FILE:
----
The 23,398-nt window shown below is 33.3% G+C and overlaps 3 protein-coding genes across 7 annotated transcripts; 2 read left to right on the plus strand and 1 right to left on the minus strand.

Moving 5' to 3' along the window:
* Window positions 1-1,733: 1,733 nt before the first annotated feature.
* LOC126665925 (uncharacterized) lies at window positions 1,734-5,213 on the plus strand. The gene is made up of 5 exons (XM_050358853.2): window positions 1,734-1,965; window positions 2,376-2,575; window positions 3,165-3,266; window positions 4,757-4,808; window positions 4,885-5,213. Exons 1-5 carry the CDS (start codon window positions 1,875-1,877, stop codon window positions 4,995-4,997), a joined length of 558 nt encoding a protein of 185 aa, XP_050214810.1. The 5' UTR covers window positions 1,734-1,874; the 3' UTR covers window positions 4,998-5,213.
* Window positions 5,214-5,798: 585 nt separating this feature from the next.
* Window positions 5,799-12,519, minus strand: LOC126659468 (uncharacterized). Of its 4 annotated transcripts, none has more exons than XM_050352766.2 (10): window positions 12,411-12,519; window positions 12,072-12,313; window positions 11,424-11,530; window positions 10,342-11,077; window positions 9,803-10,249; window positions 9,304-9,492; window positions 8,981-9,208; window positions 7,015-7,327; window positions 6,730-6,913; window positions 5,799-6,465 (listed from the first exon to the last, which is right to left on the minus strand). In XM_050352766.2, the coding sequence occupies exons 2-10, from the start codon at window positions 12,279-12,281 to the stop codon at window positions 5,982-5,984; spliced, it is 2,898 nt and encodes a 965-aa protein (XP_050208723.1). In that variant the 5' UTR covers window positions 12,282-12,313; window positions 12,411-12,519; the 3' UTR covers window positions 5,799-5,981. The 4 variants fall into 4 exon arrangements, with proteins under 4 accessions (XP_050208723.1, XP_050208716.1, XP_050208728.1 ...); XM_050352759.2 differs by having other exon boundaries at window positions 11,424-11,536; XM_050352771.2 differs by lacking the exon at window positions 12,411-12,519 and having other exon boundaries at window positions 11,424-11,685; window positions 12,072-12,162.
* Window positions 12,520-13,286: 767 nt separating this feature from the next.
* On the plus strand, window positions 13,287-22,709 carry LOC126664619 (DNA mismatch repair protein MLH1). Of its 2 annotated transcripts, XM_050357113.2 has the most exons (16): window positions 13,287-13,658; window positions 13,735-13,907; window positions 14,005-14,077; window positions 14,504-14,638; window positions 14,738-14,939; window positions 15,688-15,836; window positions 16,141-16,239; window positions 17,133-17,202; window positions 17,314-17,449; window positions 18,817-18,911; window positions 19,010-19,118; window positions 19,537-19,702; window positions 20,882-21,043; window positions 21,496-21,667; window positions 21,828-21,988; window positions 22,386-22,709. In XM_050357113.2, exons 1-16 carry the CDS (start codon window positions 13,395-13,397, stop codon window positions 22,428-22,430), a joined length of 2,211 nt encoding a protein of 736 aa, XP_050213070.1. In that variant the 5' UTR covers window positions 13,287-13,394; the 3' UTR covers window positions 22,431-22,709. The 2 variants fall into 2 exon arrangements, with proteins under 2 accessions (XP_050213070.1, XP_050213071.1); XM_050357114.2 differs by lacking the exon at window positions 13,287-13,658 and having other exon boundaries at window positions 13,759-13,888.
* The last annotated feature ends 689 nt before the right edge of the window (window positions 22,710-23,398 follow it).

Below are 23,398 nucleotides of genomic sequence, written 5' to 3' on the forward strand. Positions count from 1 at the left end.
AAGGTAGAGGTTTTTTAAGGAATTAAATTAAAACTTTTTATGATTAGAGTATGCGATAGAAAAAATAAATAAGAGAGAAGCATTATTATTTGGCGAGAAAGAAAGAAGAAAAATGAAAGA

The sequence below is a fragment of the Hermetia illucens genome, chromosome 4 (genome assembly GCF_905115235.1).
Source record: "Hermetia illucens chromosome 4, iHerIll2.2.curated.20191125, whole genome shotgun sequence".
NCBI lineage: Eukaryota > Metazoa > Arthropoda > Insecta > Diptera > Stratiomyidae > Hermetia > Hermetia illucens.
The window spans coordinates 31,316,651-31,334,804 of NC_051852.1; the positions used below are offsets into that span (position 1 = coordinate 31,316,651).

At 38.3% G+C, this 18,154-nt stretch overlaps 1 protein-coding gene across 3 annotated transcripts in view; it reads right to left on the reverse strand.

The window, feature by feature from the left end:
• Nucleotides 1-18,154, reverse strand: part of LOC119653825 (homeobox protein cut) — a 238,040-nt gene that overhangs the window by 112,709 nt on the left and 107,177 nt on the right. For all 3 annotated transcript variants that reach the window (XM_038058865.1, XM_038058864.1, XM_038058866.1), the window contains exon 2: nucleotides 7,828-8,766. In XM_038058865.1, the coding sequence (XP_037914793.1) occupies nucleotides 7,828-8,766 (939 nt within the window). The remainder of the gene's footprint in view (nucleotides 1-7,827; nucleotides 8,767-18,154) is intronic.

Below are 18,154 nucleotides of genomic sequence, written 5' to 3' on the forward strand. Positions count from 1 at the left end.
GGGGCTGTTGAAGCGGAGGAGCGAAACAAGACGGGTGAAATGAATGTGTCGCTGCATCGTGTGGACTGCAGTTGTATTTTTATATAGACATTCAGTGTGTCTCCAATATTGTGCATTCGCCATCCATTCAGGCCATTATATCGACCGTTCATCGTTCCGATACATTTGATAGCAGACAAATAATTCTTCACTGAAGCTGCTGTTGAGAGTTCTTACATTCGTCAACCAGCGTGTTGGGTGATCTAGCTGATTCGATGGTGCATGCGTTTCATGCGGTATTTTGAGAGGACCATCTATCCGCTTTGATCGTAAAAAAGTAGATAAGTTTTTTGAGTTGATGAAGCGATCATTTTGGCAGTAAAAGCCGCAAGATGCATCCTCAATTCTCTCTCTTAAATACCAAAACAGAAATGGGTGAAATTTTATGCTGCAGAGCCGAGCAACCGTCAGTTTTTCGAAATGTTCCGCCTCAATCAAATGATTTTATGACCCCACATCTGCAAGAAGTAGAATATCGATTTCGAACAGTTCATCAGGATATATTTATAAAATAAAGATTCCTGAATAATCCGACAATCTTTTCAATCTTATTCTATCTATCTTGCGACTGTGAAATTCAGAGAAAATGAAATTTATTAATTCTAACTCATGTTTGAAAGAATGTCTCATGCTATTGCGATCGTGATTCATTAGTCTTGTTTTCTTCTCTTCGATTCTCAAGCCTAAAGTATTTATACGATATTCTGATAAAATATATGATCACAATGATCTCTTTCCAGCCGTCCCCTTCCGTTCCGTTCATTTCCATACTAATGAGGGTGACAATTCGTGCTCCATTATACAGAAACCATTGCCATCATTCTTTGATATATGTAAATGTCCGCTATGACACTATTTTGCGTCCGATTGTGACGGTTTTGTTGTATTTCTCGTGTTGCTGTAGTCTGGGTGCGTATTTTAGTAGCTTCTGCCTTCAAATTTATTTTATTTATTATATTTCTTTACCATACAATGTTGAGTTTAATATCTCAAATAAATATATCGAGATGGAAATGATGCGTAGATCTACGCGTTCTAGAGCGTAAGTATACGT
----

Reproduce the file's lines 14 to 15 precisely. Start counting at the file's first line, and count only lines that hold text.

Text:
NCBI lineage: Eukaryota > Metazoa > Arthropoda > Insecta > Diptera > Stratiomyidae > Hermetia > Hermetia illucens.
The window spans coordinates 31,316,651-31,334,804 of NC_051852.1; the positions used below are offsets into that span (position 1 = coordinate 31,316,651).